I also reflected on the number of different people that I’ve worked with over the last year, by that I of course mean students, but I prefer to word it this way simply because I believe a teacher-student relationship should work both ways and be both interactive and reciprocal, rather than being purely didactic and instructive, as is the traditional style. As you may have read/understood from previous posts, I mainly work with Poles, a people for whom I have the utmost respect; however, I’ve also worked with people from Ukraine, Russia, Israel, Italy, and other countries this past year. I love this aspect of my work as it indubitably enriches my job, and therefore me as person. I’ve been culturally intrigued by foreigners since I was a little boy, fascinated by the different-sounding names, and alien pronunciation systems; this has, thankfully, been a flame that has never been doused, despite the many challenges and hardships that life tends to throw at us. As with all things in life, my professional life tends to have an effect on my personal one, and vice versa. So much so that I’m determined to bring my daughter up to be bilingual. How so? Well, since she has been born, I try to use a few words of Italian with my daughter Freya every day, even if it’s only a handful. Why Italian? Why not a ‘more useful’ language like Spanish or French? Yes, I did consider this at great length myself, although I decided in the end to go with Italian as it’s firmly rooted as my second language, and therefore it feels more fluent and comfortable than my rusty French or Spanish do. I thought that fluidity and a more natural approach would be better than something less natural and familiar. Now, she hasn’t really started speaking yet, although she’s very much on her way as she seems to be testing her voice box, and trying out her range of screams from dusk till dawn! Only time will tell whether or not this bears fruit, although I remain very optimistic about this. After all, as I have professed many times, by speaking a language other than your mother-tongue, you’re given a knee up in life, it has its natural advantages and benefits, both for the brain and for your mindset towards the world, its folk, the tongues you might hear, the culture you will surely come across.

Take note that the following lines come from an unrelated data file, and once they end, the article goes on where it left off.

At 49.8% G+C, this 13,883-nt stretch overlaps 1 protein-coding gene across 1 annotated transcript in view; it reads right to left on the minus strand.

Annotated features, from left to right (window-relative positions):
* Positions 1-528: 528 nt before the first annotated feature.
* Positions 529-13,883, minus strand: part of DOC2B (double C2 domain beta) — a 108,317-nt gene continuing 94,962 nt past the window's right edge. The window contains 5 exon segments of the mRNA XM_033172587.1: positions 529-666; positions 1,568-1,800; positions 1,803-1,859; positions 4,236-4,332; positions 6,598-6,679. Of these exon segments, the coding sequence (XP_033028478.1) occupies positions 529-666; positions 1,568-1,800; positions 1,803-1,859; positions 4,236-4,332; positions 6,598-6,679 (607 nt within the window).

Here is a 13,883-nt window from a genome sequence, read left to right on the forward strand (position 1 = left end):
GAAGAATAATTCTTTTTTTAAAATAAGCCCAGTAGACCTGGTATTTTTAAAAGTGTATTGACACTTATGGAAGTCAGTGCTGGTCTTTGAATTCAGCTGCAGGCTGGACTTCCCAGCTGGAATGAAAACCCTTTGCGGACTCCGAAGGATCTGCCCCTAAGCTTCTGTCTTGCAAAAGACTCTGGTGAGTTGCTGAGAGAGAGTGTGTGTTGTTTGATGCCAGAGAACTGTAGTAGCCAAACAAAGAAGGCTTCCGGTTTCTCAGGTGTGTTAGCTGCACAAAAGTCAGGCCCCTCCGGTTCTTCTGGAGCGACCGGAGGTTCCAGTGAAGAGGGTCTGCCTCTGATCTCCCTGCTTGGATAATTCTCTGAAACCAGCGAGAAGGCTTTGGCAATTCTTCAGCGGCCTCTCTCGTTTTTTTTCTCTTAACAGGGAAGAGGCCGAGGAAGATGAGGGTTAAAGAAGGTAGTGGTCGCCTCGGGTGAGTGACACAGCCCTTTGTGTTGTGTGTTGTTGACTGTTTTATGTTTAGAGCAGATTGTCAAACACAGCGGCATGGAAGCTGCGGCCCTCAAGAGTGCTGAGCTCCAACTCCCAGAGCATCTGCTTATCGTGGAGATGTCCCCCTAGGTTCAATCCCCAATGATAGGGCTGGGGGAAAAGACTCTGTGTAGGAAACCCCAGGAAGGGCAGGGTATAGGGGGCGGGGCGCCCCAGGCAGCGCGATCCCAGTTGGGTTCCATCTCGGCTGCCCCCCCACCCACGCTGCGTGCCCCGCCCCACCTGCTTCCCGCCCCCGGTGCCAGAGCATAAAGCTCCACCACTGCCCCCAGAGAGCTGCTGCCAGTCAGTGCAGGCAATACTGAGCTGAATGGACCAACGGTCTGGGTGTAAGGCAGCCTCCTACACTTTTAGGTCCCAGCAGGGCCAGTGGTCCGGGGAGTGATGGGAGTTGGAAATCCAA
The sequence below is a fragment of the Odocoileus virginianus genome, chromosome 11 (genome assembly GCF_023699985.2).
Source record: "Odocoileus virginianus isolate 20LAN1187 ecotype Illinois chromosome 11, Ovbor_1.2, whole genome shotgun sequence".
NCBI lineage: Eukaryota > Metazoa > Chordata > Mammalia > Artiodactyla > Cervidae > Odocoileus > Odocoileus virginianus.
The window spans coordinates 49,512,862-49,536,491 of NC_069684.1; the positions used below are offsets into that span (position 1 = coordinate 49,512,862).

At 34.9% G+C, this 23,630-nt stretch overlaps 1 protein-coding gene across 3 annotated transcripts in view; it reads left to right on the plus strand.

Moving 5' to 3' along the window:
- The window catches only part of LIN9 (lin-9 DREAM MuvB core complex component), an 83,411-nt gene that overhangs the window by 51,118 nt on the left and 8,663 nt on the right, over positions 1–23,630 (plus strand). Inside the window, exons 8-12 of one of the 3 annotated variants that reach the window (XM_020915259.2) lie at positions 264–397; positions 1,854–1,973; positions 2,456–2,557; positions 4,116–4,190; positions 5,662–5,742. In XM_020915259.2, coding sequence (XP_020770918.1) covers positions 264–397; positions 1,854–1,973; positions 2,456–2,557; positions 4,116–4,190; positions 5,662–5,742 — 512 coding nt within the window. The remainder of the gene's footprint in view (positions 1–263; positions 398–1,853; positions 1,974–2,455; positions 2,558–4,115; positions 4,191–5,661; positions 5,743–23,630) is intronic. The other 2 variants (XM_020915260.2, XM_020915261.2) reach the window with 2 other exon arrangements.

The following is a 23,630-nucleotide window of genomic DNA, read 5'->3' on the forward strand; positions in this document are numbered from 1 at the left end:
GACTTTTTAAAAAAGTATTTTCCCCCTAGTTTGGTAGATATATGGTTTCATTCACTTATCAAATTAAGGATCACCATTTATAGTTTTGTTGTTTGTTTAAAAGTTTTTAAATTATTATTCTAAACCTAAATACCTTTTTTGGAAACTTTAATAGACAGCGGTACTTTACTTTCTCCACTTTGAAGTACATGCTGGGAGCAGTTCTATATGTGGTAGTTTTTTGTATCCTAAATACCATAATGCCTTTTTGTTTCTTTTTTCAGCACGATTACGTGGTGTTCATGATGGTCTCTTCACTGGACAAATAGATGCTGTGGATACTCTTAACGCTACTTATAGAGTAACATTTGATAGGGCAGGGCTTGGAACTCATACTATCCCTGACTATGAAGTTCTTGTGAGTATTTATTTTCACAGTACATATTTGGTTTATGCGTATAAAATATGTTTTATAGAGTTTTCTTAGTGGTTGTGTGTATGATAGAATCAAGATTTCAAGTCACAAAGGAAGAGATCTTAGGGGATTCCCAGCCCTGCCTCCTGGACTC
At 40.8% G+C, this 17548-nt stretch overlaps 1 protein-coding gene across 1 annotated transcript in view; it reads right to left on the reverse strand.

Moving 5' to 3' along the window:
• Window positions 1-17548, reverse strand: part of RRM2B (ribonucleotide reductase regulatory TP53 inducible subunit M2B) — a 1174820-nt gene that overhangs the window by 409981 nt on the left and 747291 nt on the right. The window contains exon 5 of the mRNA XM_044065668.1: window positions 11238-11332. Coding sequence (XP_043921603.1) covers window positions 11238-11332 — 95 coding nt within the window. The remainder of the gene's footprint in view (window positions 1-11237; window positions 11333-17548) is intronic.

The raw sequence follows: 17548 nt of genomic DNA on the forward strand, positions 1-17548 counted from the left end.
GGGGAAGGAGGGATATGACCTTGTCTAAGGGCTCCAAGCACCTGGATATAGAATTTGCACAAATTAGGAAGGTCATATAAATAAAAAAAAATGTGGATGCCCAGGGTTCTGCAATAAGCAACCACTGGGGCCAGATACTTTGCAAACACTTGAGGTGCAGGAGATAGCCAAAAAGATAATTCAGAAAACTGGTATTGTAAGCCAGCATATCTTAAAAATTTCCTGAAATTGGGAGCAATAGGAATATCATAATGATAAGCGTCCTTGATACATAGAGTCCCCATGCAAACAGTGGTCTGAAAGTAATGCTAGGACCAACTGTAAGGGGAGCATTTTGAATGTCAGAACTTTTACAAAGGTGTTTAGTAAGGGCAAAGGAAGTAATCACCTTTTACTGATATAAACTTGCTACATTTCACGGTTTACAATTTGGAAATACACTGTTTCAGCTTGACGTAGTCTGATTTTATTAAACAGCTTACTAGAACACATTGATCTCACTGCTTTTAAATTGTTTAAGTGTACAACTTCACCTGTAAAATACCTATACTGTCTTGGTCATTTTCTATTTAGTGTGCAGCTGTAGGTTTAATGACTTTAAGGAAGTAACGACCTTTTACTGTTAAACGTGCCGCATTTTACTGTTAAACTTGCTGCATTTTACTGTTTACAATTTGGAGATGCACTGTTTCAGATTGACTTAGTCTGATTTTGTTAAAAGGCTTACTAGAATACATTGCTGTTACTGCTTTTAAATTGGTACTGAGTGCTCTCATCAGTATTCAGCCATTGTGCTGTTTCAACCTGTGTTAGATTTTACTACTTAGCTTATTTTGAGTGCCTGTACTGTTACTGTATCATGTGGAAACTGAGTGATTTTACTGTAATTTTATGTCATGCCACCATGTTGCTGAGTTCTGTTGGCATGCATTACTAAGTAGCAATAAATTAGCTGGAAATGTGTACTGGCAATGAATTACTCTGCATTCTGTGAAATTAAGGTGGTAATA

Amongst the many things I have thought about regarding last year, one indelible mark that has been left upon me is that of my students; as I mentioned before, I have been working with many different nationalities from all around the world – something I’m most thankful for, has to be said. As is quite normal, we don’t just learn about grammar, vocabulary, and syntax; we meet each other on a more human level, which is something inherent to me as a person, not just a teacher. I can’t do superficial, I can’t do shallow, I like to go deeper with people, but in a healthy and respectful way. So, as I have been doing this across the twelve months, I’ve come across some remarkable accounts and stories of the struggles they have been facing in their own lives. You see…I’m often guilty of living in my head, and assuming that I’m the only one in the world that’s struggling, but it’s naive at best, don’t you think? Everyone struggles in their own way – everyone. I’ll do my best to give you an insight into what I mean by this… There’s one Russian lad that I’ve been teaching for a few months now, and so you can imagine how intriguing that was for me when we first started working together; he’s based in Moscow, so he’s there on the ‘other side’. I was naturally fascinated and curious by his perspective of things on the war in Ukraine, and how the regime in power is viewed over there, rather than having the Western version of events which we are force-fed daily to be rammed down my throat. In the beginning, he was a little reluctant to talk about it, it seemed to make him uncomfortable, so I didn’t push and prod too much. After a handful of lessons though, I came back to the topic in a more subtle way, and I got a little more insight from him as to what life is like at the moment for normal Russians, what with all the trade sanctions, cost of living hardships, and so on. In what was quite an astonishing account, he told me in a roundabout way that he as well as a number of his friends (those considered to be men ‘of a fighting age’) ran off into the woods when the war broke out, so as to avoid being called up to the military. Had he been approached, he would’ve been obliged to sign up, or else face imprisonment for his lack of ‘patriotism’. Unbelievable, isn’t it? Sounds like something out of an old novel set a century or two ago, never mind now…